By the way, just outside of Estella there is a free wine fountain.  Please do not top up your water bottle with the wine from the fountain, simply enjoy the tradition of drinking the wine from your Camino shell.  (It's not the best wine but it has to be done!)


Sometimes you may find yourself taking a taxi (yes, people do take taxi's on the Camino!).  If you find yourself in this situation then always ask around to see if anyone is keen on sharing splitting the fee.  Usually there is someone else who is going to the same place as you.  I was once very poorly and didn't want to loose my Camino family, so I took a taxi to Burgos and then had two days of rest whilst my Camino family walked for two days.


I know it does not sound like much but not only will it save money if you share a washing machine with a few other pilgrims, but it will also save water.  It seems like such a waste to run a full load (washing or drying), when you only have a few small items that need to be laundered.  Sharing is a big part of the Camino and so is washing your clothes!


On all of my Camino trips, I have taken the maximum cash out of the ATM machine to save the charges from the bank.  I then split the money into little plastic money bags of €35 a day which helps to keep me under budget on a daily basis.  You will often hear of pilgrims who have run out of cash as you can often walk for 2-3 days without seeing a cash machine in any of the villages that you will pass through.  Unlike the UK, you can not expect to pay for anything on your card, especially in the smaller towns and villages. Spain is still a cash economy and if you run out of cash then you will either go hungry or end up asking your fellow pilgrims to help you out.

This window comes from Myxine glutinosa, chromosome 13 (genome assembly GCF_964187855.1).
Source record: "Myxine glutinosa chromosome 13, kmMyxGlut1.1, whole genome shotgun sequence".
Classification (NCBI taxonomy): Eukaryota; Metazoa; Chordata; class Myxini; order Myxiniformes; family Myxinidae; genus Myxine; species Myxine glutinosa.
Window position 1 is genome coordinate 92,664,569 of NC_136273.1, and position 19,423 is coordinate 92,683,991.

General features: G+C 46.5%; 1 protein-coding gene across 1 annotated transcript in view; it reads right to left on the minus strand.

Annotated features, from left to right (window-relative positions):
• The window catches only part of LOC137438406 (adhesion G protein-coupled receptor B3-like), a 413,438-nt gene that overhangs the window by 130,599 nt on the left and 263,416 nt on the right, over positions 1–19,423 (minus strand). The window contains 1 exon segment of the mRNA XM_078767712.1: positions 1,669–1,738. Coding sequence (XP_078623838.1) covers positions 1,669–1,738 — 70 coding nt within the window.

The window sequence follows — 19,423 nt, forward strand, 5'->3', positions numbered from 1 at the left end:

The very last section of the Camino is called Galacia and this is the most popular region.  It is often crowded and most people will be staying in Albergues.  A ninja tip is that the price of a private room for two or three people is often the same price that you would pay for a bunkbed in a dorm room.  So consider partnering with your new found Camino family and share a private room for a better nights sleep and often a similar price.



If you purchase your train and bus tickets ahead of time then you will certainly save money on your trip.  I am never this organised and often pay for the tickets at the train station, which can incur an additional charge of up to 50% more!  Saying that, bus and train tickets are super cheap in France and Spain, so yes you will save money by purchasing them online, but if you are from the UK then you will be surprised at how inexpensive the tickets are in the first place!



If there is one thing that I regret of my most recent Camino trip is that I didn't book my flights early enough.  The myth of "last minute booking and you will get a good deal" is totally unfounded.  Flights in April or October are usually much cheaper than other times of the year.